School-to-career program provides new opportunities for Butler County teachers
If you happened to have been out and about in Greenville or Georgiana recently, you may have noticed some familiar faces in some unfamiliar surroundings. Those familiar faces belonged to area teachers who had left the &uot;safe&uot; (and comfortable) environment of their classrooms to venture into the &uot;real&uot; (and sometimes not so comfortable) world of business and industry.
County teachers, businesses, and industries took part in a program
called School-to-Career which is designed to help students be better prepared for the next step after high school, whether that be college or work.
This program is an educational partnership with the business community and allows students the opportunity to work while still attending school, to gain valuable work experience in a community business. But during the summer it becomes the teachers’ turn to go out into that work-a-day world and to be afforded an opportunity to&uot;wear another hat.&uot; During the weeks of June 11 through June 29, 28 county teachers and counselors spent one week of their summer vacation working in businesses throughout the county to gain some knowledge about and experience in the day-to-day operation of that particular workplace as it relates to the knowledge and skills being taught through the school curriculum. It also gives the educators insight into the higher education requirements of the various careers involved in that business or industry. According to John Salter, the School-to-Career coordinator for Georgiana and McKenzie High Schools, &uot;School-to-Career is not a stand-alone program, but rather a process that brings educators, business and industry, and community leaders together for a common goal–an educated workforce. Teacher internships allow teachers to learn what local businesses expect from our graduates and then to incorporate their experiences into the existing curriculum. &uot;
Susan Andrews used her communicating and writing skills as an English teacher at McKenzie High School to work as a reporter for The Greenville Advocate. Andrews said that she can see much value in the School-to-Career program. &uot;The students can see teachers in a different light. They can see us using our skills in another arena. I plan to use the articles that I wrote for The Advocate as part of my bulletin boards this fall. I hope they can see that writing can and does have practical applications, &uot; she said.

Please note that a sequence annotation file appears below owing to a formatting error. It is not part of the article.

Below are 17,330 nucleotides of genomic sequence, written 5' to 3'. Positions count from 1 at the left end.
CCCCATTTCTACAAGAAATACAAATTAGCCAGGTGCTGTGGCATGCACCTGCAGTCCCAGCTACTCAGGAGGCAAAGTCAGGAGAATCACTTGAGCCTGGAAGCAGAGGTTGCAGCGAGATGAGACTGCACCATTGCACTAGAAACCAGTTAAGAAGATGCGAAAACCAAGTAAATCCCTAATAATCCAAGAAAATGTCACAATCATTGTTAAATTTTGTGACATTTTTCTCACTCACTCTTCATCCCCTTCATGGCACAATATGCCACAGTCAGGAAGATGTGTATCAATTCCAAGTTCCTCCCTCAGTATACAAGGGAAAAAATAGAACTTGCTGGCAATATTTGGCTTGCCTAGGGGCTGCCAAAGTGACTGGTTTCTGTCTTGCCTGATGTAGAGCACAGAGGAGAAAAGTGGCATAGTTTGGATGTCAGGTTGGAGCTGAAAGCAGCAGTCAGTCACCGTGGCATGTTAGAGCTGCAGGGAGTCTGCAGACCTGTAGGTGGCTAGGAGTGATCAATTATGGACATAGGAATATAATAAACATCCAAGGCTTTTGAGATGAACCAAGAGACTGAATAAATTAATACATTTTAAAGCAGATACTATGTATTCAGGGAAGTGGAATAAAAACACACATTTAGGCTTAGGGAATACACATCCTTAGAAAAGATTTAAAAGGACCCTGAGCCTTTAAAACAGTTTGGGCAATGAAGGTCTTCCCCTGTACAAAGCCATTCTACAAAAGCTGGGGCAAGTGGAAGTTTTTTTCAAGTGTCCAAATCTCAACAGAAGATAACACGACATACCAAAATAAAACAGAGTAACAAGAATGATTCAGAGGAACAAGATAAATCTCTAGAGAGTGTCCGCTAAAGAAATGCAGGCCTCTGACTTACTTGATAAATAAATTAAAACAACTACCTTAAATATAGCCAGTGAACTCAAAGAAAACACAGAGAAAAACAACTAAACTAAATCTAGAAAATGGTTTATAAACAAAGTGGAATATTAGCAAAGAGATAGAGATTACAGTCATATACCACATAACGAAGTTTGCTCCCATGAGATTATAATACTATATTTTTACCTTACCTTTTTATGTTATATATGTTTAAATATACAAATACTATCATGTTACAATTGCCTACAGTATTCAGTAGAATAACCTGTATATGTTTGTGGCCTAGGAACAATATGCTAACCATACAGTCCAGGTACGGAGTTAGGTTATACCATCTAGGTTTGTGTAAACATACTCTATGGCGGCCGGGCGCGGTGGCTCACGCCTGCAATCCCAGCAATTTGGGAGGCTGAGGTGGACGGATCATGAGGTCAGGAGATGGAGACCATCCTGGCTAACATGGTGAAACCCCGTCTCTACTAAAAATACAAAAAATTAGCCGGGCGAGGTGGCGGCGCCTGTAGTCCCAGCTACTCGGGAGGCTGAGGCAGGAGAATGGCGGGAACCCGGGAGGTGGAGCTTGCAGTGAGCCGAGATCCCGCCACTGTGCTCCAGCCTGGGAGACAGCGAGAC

As a counselor at W.O. Parmer, Amy Boswell said that she too can see an educational benefit not just for herself but for the students also. &uot;I believe that programs such as this help stress to students the importance of working well with others. Skills which they are learning in the classroom such as being respectful of teachers as well as other students will be directly related to their ability to cooperate with co-workers , a boss, and with customers. &uot; Boswell said that this opportunity gave her fresh insight into how hard the ladies at the Pineapple have to work.
Abbie Jackson, who teaches math at Georgiana High School, did her internship at Fred’s in Greenville. &uot;This experience reinforced for me how important people-skills are in the workplace. I could see how well customers responded to friendliness and a smiling face. These are aspects that I can take back to the classroom.&uot; She also stated that she would be able to explain to the students when they asked, &uot;Why do I have to know this stuff?&uot; how their math skills would be utilized for calculating their wages and overtime pay.
Salter commented further, &uot;School-to-Career allows students to better understand why academics are important and how the information being taught in the classroom is used in the &uot;real world&uot;. We feel that this program helps produce individuals who not only &uot;know&uot;, but can &uot;do&uot; as well.&uot; Louise Foster is the School-to-Career coordinator at Greenville High School.
Those county teachers participating in the School-to-Career program include Susan Andrews and Cindy Lowe from McKenzie High School; Chris Caldwell, Dorothy Gandy, Abbie Jackson, Mark McClaney, Joea McNeil, and Leah Salter from Georgiana High School; Shayne Armstrong, Amy Boswell, Kim Owens, Tera Simmons, Judy Tindal, and Grata Whiddon from Greenville Middle School; Nancy Benson, Yvonne Gulley, Deedra McNaughton, Rebecca Smith, and Cynthia Taylor from R.L. Austin; Janice Box, Gayle Gafford, and Jo Shepard from Greenville Elementary School; Geneva Fails, Guy Gafford, Deborah Lawrence, Pat McNaughton, and Flora Watson from Greenville High School.
Those businesses which employed the teachers were The Greenville Advocate, Ted Tindal Farms, Marilyn’s Hair Designs, Elizabeth Wilson Florist, The Pineapple, Camelia City Florist, Alabama Electric Cooperative, Learning Bee Child Care, Bates House of Turkey, Greenville Motor Company, Georgiana Nursing Facility, Alabama Power Company, International Paper, Pioneer Electric Cooperative, Greenville Shoe Shop, Butler County Juvenile Court, Georgiana Bill’s Dollar Store, Grayson’s, General Store and Seafood, West Point Stevens, Shoney’s, Travel Bob, and Backporch Embroidery.